In agreeing to pay a ransom of $60,000 for the American prisoners, the Jefferson administration drew a distinction between paying tribute and paying ransom. At the time, some argued that buying sailors out of slavery was a fair exchange to end the war. William Eaton, however, remained bitter for the rest of his life about the treaty, feeling that his efforts had been squandered by the state department diplomat Tobias Lear. Eaton and others felt that the capture of Derna should have been used as a bargaining chip to obtain the release of all American prisoners without having to pay ransom. Furthermore, Eaton believed the honor of the United States had been compromised when it abandoned Hamet Karamanli after promising to restore him as leader of Tripoli. Eaton’s complaints generally went unheard, especially as attention turned to the strained international relations which would ultimately lead to the withdrawal of the U.S. Navy from the area in 1807 and to the War of 1812
(wikipedia)
But this was NOT the end of our conflict in this region…..Pres. Monroe had to deal with it also……

After the First Barbary War, the United States found its attention diverted to its deteriorating relationship with Great Britain over trade with France, which culminated in the War of 1812. The Barbary pirate states took this opportunity to resume their practice of attacking American and European merchant vessels in the Mediterranean Sea and holding their crews and officers for ransom.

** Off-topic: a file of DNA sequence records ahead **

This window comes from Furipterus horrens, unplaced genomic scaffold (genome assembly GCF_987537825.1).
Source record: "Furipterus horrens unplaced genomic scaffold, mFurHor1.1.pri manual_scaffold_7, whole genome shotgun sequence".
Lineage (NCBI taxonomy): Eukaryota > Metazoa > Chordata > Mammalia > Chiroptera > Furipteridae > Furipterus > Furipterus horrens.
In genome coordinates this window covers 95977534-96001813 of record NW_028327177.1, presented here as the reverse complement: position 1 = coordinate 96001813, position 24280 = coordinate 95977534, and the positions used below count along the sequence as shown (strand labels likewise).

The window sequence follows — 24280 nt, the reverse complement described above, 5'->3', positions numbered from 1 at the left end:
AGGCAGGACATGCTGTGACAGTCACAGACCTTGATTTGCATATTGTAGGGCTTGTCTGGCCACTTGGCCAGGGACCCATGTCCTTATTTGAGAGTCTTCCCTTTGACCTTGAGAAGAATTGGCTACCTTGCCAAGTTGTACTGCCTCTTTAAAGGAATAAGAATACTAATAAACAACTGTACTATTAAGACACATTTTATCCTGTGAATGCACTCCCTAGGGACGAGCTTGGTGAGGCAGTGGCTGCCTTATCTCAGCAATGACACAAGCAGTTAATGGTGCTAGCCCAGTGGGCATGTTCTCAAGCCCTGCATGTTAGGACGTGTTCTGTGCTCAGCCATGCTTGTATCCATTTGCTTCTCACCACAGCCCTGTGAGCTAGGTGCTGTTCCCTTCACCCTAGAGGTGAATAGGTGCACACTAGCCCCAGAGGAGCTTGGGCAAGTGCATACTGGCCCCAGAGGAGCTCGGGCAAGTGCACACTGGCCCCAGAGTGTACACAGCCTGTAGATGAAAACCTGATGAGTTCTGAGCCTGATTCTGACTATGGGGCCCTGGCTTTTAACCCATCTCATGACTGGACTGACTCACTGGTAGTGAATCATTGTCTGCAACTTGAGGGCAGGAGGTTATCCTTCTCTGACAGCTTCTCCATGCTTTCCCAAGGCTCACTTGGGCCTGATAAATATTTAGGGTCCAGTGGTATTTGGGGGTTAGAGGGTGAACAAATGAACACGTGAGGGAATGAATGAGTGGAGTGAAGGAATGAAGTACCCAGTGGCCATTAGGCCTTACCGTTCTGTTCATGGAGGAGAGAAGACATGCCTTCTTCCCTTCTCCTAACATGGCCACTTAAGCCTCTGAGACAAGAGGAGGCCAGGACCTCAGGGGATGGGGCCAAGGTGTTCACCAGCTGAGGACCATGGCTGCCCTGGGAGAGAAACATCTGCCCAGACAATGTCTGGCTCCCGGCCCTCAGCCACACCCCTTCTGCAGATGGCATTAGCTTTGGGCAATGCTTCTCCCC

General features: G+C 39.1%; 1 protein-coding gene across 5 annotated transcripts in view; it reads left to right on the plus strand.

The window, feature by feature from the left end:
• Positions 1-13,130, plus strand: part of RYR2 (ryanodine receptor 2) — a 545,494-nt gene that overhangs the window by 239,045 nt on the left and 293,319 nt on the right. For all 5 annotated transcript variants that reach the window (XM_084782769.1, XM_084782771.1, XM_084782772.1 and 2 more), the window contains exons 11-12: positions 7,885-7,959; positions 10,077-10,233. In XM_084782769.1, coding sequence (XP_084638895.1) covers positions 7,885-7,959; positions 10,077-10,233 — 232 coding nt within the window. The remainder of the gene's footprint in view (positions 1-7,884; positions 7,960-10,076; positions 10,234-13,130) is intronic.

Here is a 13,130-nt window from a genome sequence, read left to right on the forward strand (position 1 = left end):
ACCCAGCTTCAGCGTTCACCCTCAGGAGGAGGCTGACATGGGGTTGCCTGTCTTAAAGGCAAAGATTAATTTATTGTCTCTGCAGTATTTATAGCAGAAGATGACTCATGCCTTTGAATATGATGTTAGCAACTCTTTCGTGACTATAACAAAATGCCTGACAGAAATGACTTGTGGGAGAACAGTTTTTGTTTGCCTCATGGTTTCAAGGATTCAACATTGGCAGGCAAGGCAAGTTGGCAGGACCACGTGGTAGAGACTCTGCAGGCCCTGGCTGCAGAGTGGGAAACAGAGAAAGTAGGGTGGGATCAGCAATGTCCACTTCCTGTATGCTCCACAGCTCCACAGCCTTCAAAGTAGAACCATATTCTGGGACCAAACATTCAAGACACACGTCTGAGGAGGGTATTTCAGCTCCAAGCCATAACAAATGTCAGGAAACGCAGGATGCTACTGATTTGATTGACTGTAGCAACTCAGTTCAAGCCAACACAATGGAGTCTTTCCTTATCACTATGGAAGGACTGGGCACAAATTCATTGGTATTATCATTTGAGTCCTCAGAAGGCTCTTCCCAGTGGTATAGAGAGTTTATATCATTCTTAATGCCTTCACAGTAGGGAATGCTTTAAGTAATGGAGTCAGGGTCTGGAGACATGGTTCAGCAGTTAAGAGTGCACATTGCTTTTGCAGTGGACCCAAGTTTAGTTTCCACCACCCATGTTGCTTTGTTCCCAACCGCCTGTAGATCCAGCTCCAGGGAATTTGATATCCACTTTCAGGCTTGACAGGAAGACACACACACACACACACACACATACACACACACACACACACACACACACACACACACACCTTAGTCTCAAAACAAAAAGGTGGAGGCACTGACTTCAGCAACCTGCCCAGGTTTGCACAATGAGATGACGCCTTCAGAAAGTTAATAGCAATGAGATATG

The Second Barbary War, also known as the Algerine or Algerian War, occurred in 1815 under President Madison’s administration. At the conclusion of the War of 1812, the United States returned to the problem of Barbary piracy, and on March 3, 1815, Congress authorized deployment of naval power against Algiers. By the final week of June, the U.S. navy had won several battles at sea and reached the coast of Algiers. The United States initiated negotiations and made demands for compensation, and the Algerians signed a treaty under which they agreed to return all American captives and pay $10,000 for seized shipping. The treaty guaranteed no further tributes by the United States and granted the United States full shipping rights in the Mediterranean Sea.

(boundless.com)

As you can see Monroe did not compromise the status of the US at the end of this conflict as Jefferson had with the 1st war…..
But there is so much more to these wars that our history does not teach us…that is unless one is a grad student……
Here are some interesting and little known facts about the First Barbary War.
I do so enjoy teaching little known history to my readers….I know sometimes my historic perspectives are a pain in the ass but knowledge is well worth any momentary discomfort….
Class Dismissed!
Advertisements

9 thoughts on “On The Barbary Coast

  1. I’m a bit of a history nut as well.. so you will appreciate this little known historical tidbit I accidentally uncovered when clicking on one site leads you to another..
    At one time many moons ago I lived in a town of 150,000 for six years called Rockford, IL When I lived there I did a fair amount of metal detecting so I frequented the local library to learn the local history (no internet back then). But I never heard of this thing… The Palmer Raids. Here’s from the Rockford site…